Sunday, November 6, 2011

How did the Modern Media Interfere With the Effective Communication Skills?

By now, it’s no longer a secret that the modern media, or in a word, the Internet, is considered to be such a good alternative to the face-to-face communication, which used to being an effective one. As a matter of fact, it's even more of a replacement than an alternative. While the Internet is a free world, except if you’re surfing from China, it can be both a blessing and a curse. There are these great social networks like Facebook or Twitter or the hardly-breathing “my|_____|”, whose popularity has severely decreased lately.  If you have trouble identifying that space, it’s actually just that: space. My Space. Got it?
These social networks represent the globalization, the exchange of ideas, thoughts, data, between people who could be far away from each other.  Thanks to the internet, we can constantly stay in touch with people who live at world's end.

The first thing you'll be told when asking for tips on how to choose a career will be to look after the highest paying jobs which are hot on the market. There are chances that at some point, you'll meet someone who will tell you that the computer engineering salary is pretty high. They would be right, because the computers play such a big part in our daily activities, that they have become something indispensible, affecting even the way we communicate between each other. The jobs requiring public speaking are becoming less and less popular, while the jobs behind a computer seem to receive the opposite treatment. It’s no surprise though, since the communication through the Internet proves to be a lot easier. You can express your thoughts in an articulate manner without the risk of having a stammer, like you could have in a face-to-face conversation and there are no 'aaaa's or 'uhmmmm's in an online chat, unless the person really wants to say that. Many people have a problem with speaking in public. Their voices tremble and the things they have in their minds don't always come out through their mouths.
On the Internet, you have more time to think before writing something. If you’re about to say something out of place, you can backspace and delete the entire text before the other one reads it, while in face-to-face interactions, if you say something stupid, you won’t be able to rewind back and erase it.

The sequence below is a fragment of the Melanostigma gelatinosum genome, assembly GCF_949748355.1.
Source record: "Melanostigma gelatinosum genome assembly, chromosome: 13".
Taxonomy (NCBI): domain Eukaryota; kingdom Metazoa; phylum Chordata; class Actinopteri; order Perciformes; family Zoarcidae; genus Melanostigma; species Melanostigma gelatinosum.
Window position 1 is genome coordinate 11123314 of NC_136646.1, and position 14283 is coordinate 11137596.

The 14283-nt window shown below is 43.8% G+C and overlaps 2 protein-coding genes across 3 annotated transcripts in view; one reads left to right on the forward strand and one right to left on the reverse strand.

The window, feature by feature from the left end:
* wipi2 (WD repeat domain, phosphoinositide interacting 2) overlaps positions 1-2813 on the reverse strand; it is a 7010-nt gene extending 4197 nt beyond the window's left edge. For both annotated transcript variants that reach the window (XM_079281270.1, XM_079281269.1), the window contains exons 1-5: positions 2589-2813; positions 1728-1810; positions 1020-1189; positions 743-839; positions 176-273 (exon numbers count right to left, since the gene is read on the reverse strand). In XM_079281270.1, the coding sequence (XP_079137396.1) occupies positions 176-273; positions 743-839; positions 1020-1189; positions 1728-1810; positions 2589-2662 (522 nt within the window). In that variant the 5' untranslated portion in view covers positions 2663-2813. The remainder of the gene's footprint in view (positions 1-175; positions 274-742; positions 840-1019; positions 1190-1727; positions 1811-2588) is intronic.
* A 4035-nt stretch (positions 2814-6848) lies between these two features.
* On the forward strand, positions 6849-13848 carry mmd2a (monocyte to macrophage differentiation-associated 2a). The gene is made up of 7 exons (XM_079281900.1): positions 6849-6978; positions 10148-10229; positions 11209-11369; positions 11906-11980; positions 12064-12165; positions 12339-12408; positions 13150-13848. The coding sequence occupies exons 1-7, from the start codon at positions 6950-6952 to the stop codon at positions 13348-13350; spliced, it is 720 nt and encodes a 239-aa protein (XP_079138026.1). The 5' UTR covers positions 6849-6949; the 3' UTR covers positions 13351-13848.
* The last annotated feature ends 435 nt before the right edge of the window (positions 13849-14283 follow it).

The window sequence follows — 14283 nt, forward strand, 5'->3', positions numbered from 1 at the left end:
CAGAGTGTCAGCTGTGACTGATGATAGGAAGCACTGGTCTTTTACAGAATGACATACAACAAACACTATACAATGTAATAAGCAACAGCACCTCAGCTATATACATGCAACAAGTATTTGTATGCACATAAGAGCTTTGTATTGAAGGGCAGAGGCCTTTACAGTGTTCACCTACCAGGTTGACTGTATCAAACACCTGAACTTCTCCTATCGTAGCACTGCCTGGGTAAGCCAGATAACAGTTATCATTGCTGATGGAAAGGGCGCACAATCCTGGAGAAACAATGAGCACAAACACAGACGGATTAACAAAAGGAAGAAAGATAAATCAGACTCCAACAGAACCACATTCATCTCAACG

However, the Internet has its disadvantages. Even though the rules of effective communication are pretty much the same on the Internet, you’ll notice that the Internet is a more vicious battlefield, dominated by hate speech, flaming and spamming. Also, there is this tendency to make opinions pass as facts, which is impossible, otherwise they wouldn’t be considered opinions in the first place. There are no right or wrong opinions; there are only opinions you agree or disagree with. The Internet is also considered an alienation tool – it distances us more and more from the ‘real world’ and it even threatens our communication skills, sucking us into its slang world so much, that after we turn off out computers, we might not be able to hold normal conversations with the people surrounding us, using only words like OMG or LOL to express our thoughts and feelings.
While the social networks & Co. are effective communication platforms, the face-to-face way of communication and the modern media shouldn’t eliminate each another; they should co-exist peacefully, because without effective communication, we would be sleepwalking through life like robots.

No comments:

Post a Comment